10 Meter Vertical Ground-plane Antenna

YouTube often runs in the background when I am on the computer. Every once in a while I stumble across antenna construction videos that make me go “well, that’s just too easy to not try”. Dave Taddock, KG0ZZ, has a series of YouTube videos which talk about different ways to turn scrap into an antenna. One of these videos, the 10/11m ground plane antenna looked like a good one-day antenna build which would produce a great antenna for field operations.

The radiating element is ~8ft4in of aluminum tubing fed directly from an SO239 connector. Two pieces were used so that I could telescope it in order to tune it for different parts of the band. This was done by cutting teeth into one of the tube and adding a hose clamp to keep it taught. The ground, at least in my build, is 6 radials of the same length. The radiating element and the earth are separated by PVC. The mount is from the feed point of an old yagi which was scrapped by the Coquitlam club. For some reason I spared the unit on clean up date and it has now become useful.

The antenna photo, taken at dusk, can be seen below. I will provide better snaps shots later on, but for now, this should do.


VE7WNK / KG0ZZ 10m Ground Plane

Dave’s article, and the aformentioned YouTube video are on his webpage at http://www.amateurradio.bz/10-11m_ground_plane_antenna.html

I set the unit up and plugged in a radio before even tuning it. I spun the dial around and was a little bit disappointed. As for band conditions, there was not a peep on the band other than a beacon which was barely there. I rolled the VFO over to 20 meters and found it was hopping with activity – a good sign. The antenna was not cut for 20 so I didn’t bother trying to raise a contact at the risk of the finals. With the radio back on 10 meters and the power backed off I tuned around the band. It was about 1.5:1 on the majority of the band with a preference for the lower portion where it dropped until I hit the band edge. I slid the inner tube down a few inches to bring the SWR to 1.1:1 and the beacon came up enough to move the S-meter. I brought the power back up and tested transmitting – pop – the radio rebooted. Not enough power. Resolving to just RX for now I swept the band and found activity at 28.690. It soon became apparent they were holding a net, and taking check ins. These guys were all local to me, within 30kms, so most where loud. I tried to call on the next call but the radio dropped out again, I had to start the truck and try again. About 9 S-Units of ignition noise greeted me at the radio.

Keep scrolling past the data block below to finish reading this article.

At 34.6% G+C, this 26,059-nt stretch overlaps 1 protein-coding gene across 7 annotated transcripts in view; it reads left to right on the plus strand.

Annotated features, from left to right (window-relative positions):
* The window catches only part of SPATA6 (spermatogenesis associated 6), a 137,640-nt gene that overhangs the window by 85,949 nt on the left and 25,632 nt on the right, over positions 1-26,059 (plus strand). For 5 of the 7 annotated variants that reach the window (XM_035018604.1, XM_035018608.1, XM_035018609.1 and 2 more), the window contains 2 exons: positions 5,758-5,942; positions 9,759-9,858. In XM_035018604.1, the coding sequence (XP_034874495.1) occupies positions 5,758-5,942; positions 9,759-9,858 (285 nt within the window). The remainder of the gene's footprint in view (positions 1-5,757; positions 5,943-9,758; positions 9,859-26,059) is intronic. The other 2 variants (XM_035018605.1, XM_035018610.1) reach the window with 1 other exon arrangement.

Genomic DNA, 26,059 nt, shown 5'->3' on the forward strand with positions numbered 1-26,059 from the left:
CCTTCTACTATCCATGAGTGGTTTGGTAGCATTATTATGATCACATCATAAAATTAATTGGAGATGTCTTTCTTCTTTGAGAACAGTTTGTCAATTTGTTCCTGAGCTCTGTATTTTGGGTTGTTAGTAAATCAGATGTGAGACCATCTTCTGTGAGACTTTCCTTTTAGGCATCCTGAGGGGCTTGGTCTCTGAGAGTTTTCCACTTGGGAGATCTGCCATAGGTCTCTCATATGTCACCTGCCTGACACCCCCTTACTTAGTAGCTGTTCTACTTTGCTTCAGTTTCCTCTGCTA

The video is not great, but it shows the noise, the net, and the antenna (sort of), and my legs…The radio is borrowed courtesy of the Coquitlam radio club.

Thank you for reading this! Cheers,


DTV HD TV Antenna

A little while back I purchased a 55inch LCD TV. I don’t have cable, I don’t have TELUS TV, nor satellite TV. The plan is for my room mate to build a HD-HTPC [High Definition Home Theater Personal Computer] with HDMI and HQ audio. Until this is built we needed something to look at; something to get the news and entertainment.

After a quick Google search to find a decent antenna design I found one that was popular and easy to build. If you type in “home made hdtv antenna” you will find a few designs, but the one I chose seems to be the most popular. As a ham radio op I wanted to make my own antenna, play with it, and experiment with designs. I took a midnight drive over to VE7SCC with a chunk of 2×4 and this is what I came up with:

Trailer park antenna

Trailer park antenna

Yeah, It looks like it should be strapped to the side of a 1970′s vintage mobile home, but I wanted HDTV. The antenna design has a few names, bowtie being the most common name. This 300ohm antenna is fed with an old balun that was laying around the bottom of my tool box for 10 years. The elements are made out of in-wall solid electrical wire that was part of the emergency power system at VE7SCC. The elements are the ground strand, and the phasing straps are the two conductors. Screws and washers make up the rest of the parts. I did add a two O-poles [whatever they are called] so that I could add a VHF dipole to this UHF antenna. That still has not happened.

In the photo you do not see the reflector on the back of the antenna. My room mate [VE7SDI] and I created one out of a pizza box, aluminum foil, and thumb tacks. We had plans of doing it right, but we laughed at the idea and could not turn it down.

Vancouver has a few digital broadcasters. When I did a scan with the new antenna this is what I found:

2: CBC [SD] – rough copy
8: Global [SD] – very clear!
8.1: Global [HD] – perfect
10: CityTV – good copy
17: A-Channel [HD] – some issues at different times of the day
24: Multi-cultural channel [DTV, barely HD] – great signal but poor video quality
26: CBC French [SD] – very weak
32: CTV [HD] – perfect when using the back reflector
42: Channel M [DTV, barely HD] – “Meh”

I was disappointed to find out that I could not get CBC HD [58.8/2.1].

When I get back from Vacation I will have another update with my 8 bay commercial antenna constructed.